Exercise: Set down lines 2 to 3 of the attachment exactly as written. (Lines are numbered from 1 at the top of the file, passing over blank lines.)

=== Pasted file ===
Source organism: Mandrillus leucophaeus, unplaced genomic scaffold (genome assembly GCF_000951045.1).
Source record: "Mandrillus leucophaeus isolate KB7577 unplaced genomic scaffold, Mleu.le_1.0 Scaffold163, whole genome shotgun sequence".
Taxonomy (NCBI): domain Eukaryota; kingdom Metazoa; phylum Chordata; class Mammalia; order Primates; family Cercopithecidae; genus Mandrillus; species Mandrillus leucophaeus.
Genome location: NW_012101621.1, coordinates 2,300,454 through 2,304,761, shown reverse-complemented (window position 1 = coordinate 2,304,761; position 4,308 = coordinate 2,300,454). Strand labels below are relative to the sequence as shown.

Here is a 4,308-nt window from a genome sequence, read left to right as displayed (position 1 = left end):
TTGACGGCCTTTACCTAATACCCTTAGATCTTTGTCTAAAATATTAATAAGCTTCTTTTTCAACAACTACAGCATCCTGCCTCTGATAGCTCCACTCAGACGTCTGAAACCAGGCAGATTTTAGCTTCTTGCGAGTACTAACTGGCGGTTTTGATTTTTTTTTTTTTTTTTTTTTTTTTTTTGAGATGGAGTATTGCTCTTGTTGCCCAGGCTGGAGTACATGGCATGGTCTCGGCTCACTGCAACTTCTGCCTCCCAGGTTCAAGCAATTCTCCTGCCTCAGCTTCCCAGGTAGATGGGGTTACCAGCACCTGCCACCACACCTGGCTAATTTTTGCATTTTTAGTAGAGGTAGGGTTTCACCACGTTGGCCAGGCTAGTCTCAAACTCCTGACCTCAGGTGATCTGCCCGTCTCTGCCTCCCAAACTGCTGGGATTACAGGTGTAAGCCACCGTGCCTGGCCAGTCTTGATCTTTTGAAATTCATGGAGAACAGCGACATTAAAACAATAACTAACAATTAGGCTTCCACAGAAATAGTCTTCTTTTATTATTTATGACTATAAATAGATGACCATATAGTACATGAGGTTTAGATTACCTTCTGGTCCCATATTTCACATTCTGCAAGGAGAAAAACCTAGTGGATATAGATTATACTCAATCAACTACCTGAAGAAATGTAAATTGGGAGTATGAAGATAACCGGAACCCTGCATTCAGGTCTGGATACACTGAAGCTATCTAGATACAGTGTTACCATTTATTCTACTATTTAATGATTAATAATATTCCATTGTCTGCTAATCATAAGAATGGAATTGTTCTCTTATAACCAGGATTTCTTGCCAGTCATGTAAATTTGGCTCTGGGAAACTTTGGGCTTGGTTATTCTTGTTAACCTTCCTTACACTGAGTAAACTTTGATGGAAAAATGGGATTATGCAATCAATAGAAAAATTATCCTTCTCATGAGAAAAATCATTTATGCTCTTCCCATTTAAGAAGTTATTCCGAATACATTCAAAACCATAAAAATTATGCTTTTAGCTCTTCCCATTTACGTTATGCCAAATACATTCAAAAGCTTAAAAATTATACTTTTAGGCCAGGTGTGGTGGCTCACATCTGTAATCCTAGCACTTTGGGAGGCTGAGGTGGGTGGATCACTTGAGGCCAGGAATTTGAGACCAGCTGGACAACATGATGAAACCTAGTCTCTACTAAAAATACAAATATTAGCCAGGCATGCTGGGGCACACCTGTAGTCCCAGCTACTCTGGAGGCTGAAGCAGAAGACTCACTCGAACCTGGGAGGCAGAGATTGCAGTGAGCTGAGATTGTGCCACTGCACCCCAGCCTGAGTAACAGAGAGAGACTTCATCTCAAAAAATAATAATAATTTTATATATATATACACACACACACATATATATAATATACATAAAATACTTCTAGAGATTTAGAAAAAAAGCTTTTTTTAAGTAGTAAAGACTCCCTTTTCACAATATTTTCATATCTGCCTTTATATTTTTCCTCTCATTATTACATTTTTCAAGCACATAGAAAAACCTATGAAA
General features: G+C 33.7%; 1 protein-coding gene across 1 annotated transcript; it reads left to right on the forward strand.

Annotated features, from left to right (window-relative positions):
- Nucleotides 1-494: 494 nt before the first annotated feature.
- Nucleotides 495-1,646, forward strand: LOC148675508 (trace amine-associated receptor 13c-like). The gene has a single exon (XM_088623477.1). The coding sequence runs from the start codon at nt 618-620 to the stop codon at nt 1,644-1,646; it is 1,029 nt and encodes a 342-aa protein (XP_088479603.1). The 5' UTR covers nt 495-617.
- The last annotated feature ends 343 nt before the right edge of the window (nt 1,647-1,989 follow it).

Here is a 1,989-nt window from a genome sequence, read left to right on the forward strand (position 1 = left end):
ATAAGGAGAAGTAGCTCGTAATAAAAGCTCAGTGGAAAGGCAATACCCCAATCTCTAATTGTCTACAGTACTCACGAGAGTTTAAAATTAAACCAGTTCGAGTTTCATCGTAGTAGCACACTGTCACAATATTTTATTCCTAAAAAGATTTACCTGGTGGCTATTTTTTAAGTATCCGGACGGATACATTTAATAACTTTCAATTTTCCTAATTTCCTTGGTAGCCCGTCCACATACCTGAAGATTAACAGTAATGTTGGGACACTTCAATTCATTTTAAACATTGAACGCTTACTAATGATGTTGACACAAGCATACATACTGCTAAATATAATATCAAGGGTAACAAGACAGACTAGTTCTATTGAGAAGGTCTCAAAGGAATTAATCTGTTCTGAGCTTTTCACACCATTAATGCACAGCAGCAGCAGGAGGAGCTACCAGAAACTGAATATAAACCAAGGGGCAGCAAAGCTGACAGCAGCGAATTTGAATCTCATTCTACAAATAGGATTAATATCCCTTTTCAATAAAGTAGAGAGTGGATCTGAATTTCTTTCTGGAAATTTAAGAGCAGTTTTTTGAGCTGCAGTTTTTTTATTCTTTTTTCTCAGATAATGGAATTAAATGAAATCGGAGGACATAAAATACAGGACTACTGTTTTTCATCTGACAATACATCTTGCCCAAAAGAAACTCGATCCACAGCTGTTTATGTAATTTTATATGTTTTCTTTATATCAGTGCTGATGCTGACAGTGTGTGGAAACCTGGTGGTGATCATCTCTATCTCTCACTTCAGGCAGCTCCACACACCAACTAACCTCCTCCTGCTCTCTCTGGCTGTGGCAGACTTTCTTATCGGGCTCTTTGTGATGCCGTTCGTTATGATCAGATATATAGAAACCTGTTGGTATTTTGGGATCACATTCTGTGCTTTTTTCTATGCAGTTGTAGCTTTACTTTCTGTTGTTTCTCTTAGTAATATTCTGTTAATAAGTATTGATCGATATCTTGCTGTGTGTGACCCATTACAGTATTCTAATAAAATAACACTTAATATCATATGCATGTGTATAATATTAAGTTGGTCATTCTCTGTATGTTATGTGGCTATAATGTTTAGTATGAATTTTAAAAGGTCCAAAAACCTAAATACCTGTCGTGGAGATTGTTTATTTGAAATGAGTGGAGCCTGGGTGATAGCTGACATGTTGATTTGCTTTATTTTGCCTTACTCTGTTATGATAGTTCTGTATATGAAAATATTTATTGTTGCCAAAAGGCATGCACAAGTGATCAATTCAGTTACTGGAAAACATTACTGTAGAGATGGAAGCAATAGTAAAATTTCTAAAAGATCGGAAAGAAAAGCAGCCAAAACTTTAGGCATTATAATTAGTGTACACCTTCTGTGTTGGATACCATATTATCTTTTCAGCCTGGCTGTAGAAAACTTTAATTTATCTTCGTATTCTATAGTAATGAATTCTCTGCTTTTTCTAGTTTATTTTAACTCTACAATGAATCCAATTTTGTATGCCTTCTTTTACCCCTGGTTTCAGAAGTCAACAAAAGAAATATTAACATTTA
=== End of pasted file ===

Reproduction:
Source record: "Mandrillus leucophaeus isolate KB7577 unplaced genomic scaffold, Mleu.le_1.0 Scaffold163, whole genome shotgun sequence".
Taxonomy (NCBI): domain Eukaryota; kingdom Metazoa; phylum Chordata; class Mammalia; order Primates; family Cercopithecidae; genus Mandrillus; species Mandrillus leucophaeus.